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Marriage and Inequality in Chinese Society$
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Rubie Watson and Patricia Buckley Ebrey

Print publication date: 1991

Print ISBN-13: 9780520069305

Published to California Scholarship Online: May 2012

DOI: 10.1525/california/9780520069305.001.0001

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PRINTED FROM CALIFORNIA SCHOLARSHIP ONLINE (www.california.universitypressscholarship.com). (c) Copyright University of California Press, 2022. All Rights Reserved. An individual user may print out a PDF of a single chapter of a monograph in CALSO for personal use.date: 03 July 2022

Prostitution and the Market in Women in Early Twentieth-Century Shanghai

Prostitution and the Market in Women in Early Twentieth-Century Shanghai

(p.256) Eight Prostitution and the Market in Women in Early Twentieth-Century Shanghai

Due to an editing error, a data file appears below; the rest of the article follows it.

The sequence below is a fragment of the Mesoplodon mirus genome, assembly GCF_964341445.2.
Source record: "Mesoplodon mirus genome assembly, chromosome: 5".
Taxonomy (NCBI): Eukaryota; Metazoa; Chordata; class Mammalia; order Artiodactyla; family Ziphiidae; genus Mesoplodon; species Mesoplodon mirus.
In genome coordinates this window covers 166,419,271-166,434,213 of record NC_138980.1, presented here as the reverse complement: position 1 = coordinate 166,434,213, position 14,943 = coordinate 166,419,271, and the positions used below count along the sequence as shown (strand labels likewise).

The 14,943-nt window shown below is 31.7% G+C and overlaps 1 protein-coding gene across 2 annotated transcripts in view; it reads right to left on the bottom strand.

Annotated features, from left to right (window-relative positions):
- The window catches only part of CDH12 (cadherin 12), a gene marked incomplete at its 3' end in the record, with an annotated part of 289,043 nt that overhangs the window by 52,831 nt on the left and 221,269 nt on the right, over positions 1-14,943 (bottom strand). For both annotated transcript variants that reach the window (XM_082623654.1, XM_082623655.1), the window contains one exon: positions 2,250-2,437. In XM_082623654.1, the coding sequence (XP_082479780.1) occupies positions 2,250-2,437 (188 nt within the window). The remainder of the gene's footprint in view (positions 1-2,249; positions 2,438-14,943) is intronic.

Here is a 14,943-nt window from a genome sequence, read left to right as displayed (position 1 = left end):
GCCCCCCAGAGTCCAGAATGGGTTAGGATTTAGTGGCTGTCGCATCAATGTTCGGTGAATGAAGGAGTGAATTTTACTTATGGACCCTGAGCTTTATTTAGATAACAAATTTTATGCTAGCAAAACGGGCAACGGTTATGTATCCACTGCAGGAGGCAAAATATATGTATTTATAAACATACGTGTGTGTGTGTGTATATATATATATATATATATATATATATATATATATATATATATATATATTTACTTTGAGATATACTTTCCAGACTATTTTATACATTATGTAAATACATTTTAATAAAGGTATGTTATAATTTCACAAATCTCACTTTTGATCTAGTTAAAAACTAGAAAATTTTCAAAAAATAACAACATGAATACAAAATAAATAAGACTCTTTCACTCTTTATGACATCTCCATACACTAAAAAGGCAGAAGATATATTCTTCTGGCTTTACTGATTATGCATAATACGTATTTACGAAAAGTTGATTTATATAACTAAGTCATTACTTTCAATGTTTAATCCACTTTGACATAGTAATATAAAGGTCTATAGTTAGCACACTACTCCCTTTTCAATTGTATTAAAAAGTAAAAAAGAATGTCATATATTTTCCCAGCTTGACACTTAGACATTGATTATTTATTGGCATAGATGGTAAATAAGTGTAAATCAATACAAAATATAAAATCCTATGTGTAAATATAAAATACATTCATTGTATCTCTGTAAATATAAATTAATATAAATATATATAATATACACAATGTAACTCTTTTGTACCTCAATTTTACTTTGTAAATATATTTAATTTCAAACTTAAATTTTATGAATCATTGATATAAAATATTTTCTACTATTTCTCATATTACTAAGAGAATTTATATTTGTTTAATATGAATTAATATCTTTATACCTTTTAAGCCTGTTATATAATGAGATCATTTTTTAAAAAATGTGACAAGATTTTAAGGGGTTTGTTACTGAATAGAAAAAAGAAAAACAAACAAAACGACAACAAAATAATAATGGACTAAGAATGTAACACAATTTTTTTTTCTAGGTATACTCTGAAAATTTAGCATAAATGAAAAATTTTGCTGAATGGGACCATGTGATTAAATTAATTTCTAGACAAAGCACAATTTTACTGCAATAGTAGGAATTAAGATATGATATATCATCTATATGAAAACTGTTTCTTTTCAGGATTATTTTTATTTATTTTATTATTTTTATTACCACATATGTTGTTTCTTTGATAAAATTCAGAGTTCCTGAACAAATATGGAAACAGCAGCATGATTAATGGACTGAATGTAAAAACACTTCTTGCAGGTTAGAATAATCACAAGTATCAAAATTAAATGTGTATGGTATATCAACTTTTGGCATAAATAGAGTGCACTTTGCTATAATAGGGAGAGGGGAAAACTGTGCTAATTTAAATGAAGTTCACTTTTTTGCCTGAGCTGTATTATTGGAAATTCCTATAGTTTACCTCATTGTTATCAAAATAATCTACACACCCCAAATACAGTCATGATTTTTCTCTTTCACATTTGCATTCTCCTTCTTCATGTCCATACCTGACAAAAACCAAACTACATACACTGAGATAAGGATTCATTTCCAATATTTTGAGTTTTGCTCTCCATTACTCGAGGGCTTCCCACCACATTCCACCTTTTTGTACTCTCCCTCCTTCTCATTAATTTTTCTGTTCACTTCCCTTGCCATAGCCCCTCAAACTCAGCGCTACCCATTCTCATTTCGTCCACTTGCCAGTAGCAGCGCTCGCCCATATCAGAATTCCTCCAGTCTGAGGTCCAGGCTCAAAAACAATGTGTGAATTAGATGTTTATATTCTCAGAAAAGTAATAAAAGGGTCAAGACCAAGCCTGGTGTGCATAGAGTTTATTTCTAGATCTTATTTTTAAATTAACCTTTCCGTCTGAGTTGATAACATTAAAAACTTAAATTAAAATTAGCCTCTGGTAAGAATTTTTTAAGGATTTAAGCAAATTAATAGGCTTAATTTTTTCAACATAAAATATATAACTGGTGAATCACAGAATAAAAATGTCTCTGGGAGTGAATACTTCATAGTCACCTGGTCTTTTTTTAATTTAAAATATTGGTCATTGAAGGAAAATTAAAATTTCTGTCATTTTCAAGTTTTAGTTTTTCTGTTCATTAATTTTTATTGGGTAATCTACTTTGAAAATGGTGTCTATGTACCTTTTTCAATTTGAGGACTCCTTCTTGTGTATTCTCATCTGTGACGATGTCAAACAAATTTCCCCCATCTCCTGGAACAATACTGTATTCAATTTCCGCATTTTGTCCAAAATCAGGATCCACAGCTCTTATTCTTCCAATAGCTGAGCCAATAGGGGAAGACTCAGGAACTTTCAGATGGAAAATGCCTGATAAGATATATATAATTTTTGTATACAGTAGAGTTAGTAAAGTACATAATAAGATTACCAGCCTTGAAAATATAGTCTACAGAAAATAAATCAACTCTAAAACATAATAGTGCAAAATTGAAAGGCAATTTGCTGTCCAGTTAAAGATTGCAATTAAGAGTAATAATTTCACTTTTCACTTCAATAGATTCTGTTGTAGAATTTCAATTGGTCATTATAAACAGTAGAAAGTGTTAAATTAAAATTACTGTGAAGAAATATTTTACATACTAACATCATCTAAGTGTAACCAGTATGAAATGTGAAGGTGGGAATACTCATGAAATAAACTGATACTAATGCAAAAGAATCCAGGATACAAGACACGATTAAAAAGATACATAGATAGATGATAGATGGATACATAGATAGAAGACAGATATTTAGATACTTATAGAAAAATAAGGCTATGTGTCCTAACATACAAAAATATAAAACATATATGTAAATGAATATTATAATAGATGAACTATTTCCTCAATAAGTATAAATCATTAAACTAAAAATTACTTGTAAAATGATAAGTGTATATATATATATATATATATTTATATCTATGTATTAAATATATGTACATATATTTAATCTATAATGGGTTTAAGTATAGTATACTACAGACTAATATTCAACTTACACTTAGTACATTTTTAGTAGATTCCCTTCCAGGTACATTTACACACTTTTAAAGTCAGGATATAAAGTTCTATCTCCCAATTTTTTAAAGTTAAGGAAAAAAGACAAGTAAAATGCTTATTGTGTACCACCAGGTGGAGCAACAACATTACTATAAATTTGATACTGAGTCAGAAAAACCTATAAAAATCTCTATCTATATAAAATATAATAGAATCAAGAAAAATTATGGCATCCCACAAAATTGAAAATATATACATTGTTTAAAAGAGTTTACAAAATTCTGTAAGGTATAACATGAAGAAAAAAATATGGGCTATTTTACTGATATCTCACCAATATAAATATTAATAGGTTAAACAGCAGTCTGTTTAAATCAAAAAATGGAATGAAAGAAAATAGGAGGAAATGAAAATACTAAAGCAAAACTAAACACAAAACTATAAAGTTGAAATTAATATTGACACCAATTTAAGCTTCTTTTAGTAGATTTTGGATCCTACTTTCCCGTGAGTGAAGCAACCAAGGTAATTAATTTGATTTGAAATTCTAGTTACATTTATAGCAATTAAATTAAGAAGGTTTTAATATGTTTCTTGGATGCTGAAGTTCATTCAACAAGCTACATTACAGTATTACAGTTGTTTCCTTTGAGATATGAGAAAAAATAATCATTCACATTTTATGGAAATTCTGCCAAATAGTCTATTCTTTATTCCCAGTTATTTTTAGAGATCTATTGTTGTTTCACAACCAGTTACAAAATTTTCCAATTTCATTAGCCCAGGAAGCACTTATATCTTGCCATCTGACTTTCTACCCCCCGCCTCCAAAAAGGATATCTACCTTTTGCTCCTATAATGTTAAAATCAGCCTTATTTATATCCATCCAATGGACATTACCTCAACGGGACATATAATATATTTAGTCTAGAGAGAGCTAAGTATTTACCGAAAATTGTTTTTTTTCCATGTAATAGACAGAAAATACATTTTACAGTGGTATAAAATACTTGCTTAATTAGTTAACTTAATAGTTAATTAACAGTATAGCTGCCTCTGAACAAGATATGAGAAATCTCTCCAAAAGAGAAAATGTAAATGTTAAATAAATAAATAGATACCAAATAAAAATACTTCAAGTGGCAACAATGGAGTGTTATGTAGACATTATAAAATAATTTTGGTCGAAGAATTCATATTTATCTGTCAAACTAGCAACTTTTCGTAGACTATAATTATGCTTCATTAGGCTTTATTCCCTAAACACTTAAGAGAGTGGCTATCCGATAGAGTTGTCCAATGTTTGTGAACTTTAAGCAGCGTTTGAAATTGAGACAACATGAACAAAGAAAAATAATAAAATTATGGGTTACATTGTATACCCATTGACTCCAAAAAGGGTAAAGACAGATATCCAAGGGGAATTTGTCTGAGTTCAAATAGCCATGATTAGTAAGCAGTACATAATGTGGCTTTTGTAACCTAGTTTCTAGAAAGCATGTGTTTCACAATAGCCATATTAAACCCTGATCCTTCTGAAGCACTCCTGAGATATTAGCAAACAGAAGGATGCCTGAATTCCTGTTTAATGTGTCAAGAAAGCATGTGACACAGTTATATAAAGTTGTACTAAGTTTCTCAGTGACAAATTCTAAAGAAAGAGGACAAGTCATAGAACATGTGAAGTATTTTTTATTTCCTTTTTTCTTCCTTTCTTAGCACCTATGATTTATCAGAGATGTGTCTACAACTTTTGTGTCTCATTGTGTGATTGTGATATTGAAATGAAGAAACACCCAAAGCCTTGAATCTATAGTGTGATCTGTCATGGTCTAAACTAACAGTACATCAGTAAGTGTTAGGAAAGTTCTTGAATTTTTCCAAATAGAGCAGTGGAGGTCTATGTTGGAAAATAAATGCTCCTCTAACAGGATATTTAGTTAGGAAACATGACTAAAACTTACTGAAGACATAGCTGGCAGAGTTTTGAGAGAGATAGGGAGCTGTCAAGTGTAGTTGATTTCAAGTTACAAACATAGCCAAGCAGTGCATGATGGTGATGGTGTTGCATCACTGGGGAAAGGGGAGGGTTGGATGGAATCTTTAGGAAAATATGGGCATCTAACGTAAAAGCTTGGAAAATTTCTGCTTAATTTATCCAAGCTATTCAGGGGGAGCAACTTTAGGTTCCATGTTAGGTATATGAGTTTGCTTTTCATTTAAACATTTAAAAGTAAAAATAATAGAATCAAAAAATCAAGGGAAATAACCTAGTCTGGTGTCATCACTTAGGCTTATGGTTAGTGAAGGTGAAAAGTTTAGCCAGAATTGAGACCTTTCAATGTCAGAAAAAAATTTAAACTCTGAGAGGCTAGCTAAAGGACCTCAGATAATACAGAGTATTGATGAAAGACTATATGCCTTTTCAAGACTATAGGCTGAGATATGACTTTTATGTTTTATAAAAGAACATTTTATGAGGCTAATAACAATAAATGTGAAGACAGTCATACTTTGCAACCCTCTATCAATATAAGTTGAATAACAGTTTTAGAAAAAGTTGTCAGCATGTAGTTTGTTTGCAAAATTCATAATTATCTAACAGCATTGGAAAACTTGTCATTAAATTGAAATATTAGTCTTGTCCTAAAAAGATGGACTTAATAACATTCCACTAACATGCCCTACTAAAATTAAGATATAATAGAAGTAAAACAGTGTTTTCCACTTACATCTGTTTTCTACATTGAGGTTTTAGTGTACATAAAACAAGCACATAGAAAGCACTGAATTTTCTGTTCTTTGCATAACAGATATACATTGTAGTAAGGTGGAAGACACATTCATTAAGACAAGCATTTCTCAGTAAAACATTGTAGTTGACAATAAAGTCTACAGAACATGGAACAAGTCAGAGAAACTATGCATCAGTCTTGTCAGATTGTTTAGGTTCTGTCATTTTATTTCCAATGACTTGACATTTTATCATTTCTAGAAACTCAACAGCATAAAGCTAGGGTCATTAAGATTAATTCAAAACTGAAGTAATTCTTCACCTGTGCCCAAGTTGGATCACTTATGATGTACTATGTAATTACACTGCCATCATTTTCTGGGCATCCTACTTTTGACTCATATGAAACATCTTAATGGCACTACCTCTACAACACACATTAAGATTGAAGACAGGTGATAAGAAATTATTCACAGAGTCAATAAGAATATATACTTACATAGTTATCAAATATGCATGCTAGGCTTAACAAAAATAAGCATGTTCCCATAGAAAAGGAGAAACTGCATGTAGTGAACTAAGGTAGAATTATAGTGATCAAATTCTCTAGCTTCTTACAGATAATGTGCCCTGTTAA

Marriage and Inequality in Chinese Society

Gail Hershatter

University of California Press

This chapter discusses the living and working conditions of prostitutes in early twentieth-century Shanghai. It begins with a description of the complex class structure of prostitution and a rough estimate of the numbers of women involved, and then explores common elements in the family background and personal history of prostitutes in addition to the financial arrangements by which a woman entered a brothel. The chapter examines the brothel as a social world with its own rules, codes, and risks, and also asks how a prostitute's working life mimicked the rituals of courtship and marriage (with respect to customers) and family life (with respect to madams). Finally, it considers the “career path” of prostitutes, particularly the exit into marriage or concubinage. How permeable was the boundary around prostitution, by whom could it be crossed, and under what circumstances? The chapter concludes with some observations about the Shanghai market in women.

Keywords:   China, prostitutes, prostitution, brothel, working life

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